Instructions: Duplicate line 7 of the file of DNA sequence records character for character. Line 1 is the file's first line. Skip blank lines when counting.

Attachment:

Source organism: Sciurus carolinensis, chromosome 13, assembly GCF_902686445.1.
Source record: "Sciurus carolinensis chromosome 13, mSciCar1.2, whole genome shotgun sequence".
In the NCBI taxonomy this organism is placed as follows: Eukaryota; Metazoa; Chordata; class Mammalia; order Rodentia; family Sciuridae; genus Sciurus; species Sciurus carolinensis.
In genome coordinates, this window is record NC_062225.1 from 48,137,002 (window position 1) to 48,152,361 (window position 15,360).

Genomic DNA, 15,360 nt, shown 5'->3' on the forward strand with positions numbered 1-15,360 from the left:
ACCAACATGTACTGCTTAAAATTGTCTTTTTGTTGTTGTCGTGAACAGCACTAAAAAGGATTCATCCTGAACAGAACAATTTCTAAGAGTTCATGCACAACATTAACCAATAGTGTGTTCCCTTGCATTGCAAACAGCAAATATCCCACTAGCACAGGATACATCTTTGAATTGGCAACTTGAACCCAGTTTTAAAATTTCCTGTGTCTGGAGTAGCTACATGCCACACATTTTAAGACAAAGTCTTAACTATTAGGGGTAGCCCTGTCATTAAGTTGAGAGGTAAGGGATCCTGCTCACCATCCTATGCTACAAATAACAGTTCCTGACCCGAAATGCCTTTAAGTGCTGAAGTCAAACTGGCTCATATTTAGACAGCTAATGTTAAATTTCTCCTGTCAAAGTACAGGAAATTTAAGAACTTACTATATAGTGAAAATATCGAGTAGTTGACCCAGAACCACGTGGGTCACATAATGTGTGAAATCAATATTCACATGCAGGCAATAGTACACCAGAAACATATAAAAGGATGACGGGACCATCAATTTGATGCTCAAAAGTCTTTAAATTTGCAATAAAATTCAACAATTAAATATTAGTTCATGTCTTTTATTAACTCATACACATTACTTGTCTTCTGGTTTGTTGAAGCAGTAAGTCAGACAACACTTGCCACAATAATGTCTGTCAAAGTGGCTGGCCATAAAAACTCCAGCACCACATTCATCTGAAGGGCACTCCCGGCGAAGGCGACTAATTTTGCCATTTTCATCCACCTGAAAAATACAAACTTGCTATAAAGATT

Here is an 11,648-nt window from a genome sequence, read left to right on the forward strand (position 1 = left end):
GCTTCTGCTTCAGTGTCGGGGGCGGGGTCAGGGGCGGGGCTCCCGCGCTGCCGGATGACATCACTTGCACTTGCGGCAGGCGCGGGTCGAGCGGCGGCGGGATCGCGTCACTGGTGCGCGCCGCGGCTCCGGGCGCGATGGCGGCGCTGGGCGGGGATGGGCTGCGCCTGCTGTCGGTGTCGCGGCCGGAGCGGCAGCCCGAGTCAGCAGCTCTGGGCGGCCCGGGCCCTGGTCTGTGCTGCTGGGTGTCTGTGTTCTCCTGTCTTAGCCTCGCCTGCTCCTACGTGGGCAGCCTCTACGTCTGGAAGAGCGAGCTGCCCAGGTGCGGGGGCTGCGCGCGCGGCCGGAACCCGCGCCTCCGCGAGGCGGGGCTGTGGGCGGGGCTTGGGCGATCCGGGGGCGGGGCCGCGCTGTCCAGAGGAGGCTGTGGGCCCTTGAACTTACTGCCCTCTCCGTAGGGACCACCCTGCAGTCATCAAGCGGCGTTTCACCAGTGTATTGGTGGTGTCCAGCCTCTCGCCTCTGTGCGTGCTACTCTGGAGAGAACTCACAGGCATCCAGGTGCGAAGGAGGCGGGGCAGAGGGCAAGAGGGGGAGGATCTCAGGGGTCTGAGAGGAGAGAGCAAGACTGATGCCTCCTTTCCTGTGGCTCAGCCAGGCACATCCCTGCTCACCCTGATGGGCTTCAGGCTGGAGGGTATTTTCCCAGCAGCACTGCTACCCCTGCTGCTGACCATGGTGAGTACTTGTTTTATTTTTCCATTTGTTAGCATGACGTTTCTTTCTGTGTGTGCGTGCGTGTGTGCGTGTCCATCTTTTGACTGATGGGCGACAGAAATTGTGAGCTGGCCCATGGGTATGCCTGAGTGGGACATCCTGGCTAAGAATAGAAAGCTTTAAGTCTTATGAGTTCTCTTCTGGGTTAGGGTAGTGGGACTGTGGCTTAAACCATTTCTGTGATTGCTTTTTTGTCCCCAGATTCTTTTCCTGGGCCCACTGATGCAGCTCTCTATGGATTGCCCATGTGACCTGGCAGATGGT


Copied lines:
Here is an 11,648-nt window from a genome sequence, read left to right on the forward strand (position 1 = left end):